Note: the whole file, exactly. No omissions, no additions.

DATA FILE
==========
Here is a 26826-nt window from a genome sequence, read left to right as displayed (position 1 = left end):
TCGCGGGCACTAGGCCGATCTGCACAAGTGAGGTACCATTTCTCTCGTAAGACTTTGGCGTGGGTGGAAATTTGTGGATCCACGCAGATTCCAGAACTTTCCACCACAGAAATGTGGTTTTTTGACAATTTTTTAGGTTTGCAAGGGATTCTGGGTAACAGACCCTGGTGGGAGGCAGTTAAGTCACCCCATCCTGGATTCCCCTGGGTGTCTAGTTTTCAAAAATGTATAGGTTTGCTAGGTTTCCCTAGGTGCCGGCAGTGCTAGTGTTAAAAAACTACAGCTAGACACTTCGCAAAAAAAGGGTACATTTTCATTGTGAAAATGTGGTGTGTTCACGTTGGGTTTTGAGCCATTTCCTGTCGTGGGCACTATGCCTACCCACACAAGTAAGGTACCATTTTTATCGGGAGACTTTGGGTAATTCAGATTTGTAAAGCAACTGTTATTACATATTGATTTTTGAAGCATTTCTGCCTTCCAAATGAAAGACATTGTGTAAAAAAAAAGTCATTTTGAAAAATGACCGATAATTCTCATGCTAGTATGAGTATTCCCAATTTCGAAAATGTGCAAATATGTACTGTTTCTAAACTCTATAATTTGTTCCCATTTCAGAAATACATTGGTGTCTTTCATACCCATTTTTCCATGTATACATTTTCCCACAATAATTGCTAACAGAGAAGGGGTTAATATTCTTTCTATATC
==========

Here is a 26826-nt window from a genome sequence, read left to right as displayed (position 1 = left end):
TCGCGGGCACTAGGCCGATCTGCACAAGTGAGGTACCATTTCTCTCGTAAGACTTTGGCGTGGGTGGAAATTTGTGGATCCACGCAGATTCCAGAACTTTCCACCACAGAAATGTGGTTTTTTGACAATTTTTTAGGTTTGCAAGGGATTCTGGGTAACAGACCCTGGTGGGAGGCAGTTAAGTCACCCCATCCTGGATTCCCCTGGGTGTCTAGTTTTCAAAAATGTATAGGTTTGCTAGGTTTCCCTAGGTGCCGGCAGTGCTAGTGTTAAAAAACTACAGCTAGACACTTCGCAAAAAAAGGGTACATTTTCATTGTGAAAATGTGGTGTGTTCACGTTGGGTTTTGAGCCATTTCCTGTCGTGGGCACTATGCCTACCCACACAAGTAAGGTACCATTTTTATCGGGAGACTTTGGGTAATTCAGATTTGTAAAGCAACTGTTATTACATATTGATTTTTGAAGCATTTCTGCCTTCCAAATGAAAGACATTGTGTAAAAAAAAAGTCATTTTGAAAAATGACCGATAATTCTCATGCTAGTATGAGTATTCCCAATTTCGAAAATGTGCAAATATGTACTGTTTCTAAACTCTATAATTTGTTCCCATTTCAGAAATACATTGGTGTCTTTCATACCCATTTTTCCATGTATACATTTTCCCACAATAATTGCTAACAGAGAAGGGGTTAATATTCTTTCTATATC